Business won’t switch to EVs while tax lurks for guzzlers are so generous

When parliament legislated that total emissions from major industrial facilities must come down, not just be offset, it was good news. But the fact remains that carbon emissions from cars, utes and SUVs contribute to about 11 per cent of Australia’s greenhouse gas emissions. And what are we doing about that?

If you asked the state and federal governments, they would tell you they’re doing a lot: they’ve introduced fringe benefits tax (FBT) exemptions designed to encourage drivers to switch from petrol and diesel vehicles to electric vehicles; they’ve provided more charging stations; and they’ve offered various EV rebates.

Company car? Dual-cab utes and 4WDs are used regularly for weekend fishing trips and family getaways.
Company car? Dual-cab utes and 4WDs are used regularly for weekend fishing trips and family getaways.Credit:

On some level, it’s working. In December, the Federal Chamber of Automotive Industries reported an increase in EVs to 7.2 per cent of vehicle sales, which is substantially higher than 2022 figures.

But we accountants still haven’t seen too many small business owners make the switch, particularly in regional areas. A large part of the reason is that parliament’s patchwork style of legislation rarely considers the big picture.

Take FBT, for example. FBT was introduced in Australia in 1986. It’s a tax that employers pay when their employees receive part of their salary from non-cash benefits, such as a company car, instead of wages. For company directors who draw wages, they are considered “employees” for tax purposes, and must follow the FBT rules when buying company vehicles for their own use.

The FBT exemption for eligible EVs, which applied from July 1, 2022, sounds like an excellent policy for small business owners needing a new vehicle. That is, until you realise the FBT exemption for eligible dual-cab utes or four-wheel-drives remains unchanged.

The only catch to receiving the FBT exemption when buying an eligible dual-cab or 4WD is that, according to the legislation, private use needs to be limited. When businesses buy an FBT-exempt EV, there are no limits on private use.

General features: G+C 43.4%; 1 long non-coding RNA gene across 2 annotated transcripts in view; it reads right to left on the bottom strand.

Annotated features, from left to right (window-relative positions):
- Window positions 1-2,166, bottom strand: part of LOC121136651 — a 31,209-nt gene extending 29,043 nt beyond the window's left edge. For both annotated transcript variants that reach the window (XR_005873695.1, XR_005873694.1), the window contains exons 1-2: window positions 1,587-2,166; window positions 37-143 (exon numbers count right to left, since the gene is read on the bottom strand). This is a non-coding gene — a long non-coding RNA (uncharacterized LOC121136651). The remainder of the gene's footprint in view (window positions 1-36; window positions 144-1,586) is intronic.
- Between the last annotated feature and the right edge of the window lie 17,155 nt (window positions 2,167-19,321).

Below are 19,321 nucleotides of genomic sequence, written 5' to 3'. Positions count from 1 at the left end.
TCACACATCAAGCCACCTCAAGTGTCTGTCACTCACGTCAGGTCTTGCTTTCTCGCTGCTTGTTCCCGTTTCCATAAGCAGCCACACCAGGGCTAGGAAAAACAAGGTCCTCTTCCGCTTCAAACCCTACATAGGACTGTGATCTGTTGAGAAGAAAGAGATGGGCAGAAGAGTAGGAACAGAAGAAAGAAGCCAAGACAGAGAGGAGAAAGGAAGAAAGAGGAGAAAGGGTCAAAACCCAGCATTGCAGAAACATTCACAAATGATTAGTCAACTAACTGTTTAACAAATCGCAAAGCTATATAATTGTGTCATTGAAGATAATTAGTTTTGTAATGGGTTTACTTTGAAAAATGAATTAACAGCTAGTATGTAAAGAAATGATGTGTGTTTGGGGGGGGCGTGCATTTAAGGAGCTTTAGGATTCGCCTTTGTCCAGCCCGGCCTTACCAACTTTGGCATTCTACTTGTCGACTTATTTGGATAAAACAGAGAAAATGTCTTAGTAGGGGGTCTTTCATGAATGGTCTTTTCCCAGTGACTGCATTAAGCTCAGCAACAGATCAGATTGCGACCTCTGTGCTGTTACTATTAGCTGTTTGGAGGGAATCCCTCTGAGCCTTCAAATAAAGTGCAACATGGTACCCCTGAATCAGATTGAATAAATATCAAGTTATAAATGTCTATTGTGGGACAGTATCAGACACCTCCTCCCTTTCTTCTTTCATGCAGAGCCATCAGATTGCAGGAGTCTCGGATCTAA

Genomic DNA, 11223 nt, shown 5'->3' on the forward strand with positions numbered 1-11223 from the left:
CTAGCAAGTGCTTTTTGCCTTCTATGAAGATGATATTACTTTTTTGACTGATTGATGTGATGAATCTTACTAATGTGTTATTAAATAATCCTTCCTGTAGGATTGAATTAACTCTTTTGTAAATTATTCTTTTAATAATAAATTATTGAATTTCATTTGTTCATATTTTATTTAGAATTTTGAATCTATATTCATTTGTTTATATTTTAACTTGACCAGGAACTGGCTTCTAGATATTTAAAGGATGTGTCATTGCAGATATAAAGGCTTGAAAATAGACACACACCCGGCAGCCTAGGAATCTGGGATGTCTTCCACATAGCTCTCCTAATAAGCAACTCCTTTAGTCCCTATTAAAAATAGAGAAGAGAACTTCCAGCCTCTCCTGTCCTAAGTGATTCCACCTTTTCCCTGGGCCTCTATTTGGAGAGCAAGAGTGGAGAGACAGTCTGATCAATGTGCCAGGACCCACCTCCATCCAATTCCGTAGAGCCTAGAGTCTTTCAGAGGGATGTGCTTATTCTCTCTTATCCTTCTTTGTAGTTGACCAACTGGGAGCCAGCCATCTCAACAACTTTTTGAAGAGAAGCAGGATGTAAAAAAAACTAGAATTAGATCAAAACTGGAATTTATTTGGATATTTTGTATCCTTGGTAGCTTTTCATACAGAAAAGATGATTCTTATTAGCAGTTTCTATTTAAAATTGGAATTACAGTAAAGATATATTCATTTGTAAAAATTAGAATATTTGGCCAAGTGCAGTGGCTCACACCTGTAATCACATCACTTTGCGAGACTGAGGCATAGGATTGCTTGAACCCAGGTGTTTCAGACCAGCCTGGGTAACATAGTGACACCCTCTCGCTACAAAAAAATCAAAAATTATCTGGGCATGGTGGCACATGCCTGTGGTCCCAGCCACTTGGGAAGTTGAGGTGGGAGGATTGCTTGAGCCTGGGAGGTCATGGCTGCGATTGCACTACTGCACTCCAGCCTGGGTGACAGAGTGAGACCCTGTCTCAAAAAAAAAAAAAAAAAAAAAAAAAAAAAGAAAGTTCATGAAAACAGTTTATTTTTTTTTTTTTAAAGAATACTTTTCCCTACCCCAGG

At first glance, this seems to give small business owners a reason to switch to EVs, since they can use company money to buy a personal-use vehicle without FBT consequences. But in reality, the Australian Tax Office seems happy to ignore the multitudes of dual-cab utes and 4WDs used regularly for weekend fishing trips and family getaways. They say they’re cracking down on this, but I’m yet to see it happen.

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When it comes to initial outlay, an FBT exemption doesn’t change the fact that the costs for an EV can be prohibitive, and small businesses are understandably price-sensitive. Cash rebates in various states offered a minor reprieve, although some have already been scrapped.

Low-cost EV options are further hindered through nonsensical rules: those wanting to save money by purchasing a second-hand EV can find themselves disadvantaged. EVs first used before July 1, 2022, are specifically excluded from the FBT exemption. But “first use” limitations don’t exist for FBT-exempt 4WDs and dual-cab utes; business owners are free to buy second-hand fuel guzzlers with no unwanted tax consequences.

Another disadvantage is the “car cost limit” under the Income Tax Assessment Act 1997. It provides the maximum value of a vehicle that can be used for claiming depreciation and GST credits, which for the 2024 financial year is $68,108. It applies to EVs, but that doesn’t apply to eligible dual-cabs and 4WDs, since the latter aren’t considered “cars” for tax purposes – even though their use is often exactly the same. Their buyers can claim the full GST and depreciation credits, regardless of the vehicle’s purchase price.

Some small business owners may also be disadvantaged by reportable fringe benefit (RFB) disclosures in their personal tax returns, which are required for FBT-exempt EVs but not for FBT-exempt dual cabs and 4WDs. RFBs are not taxed, but are taken into account when calculating family tax benefit, childcare subsidy, higher education loan program repayments and other obligations.

FBT and tax legislation aside, the other major factor is that the infrastructure isn’t ready. We still don’t have enough charging stations for EVs, particularly in regional areas, which account for 30 per cent of small businesses. State governments are dealing with this by committing to more charging stations, but it’s a slow-moving process that doesn’t inspire consumer confidence.

While I’ve seen very few clients buy EVs and plenty buying dual-cabs over the past year, I think many small business owners could still benefit from switching. Eliminating the need to pay FBT is a significant tax saving on its own; new EVs are becoming less expensive and charging stations are appearing in more places.

But the unfortunate fact remains that while EVs have been incentivised, there has been no change to the old policies that encourage businesses to buy fuel guzzlers. Until politicians learn to look at the big picture, I’m not sure I can blame small business owners for their reluctance to make the switch.

Denise Mills is a senior tax accountant and freelance writer.

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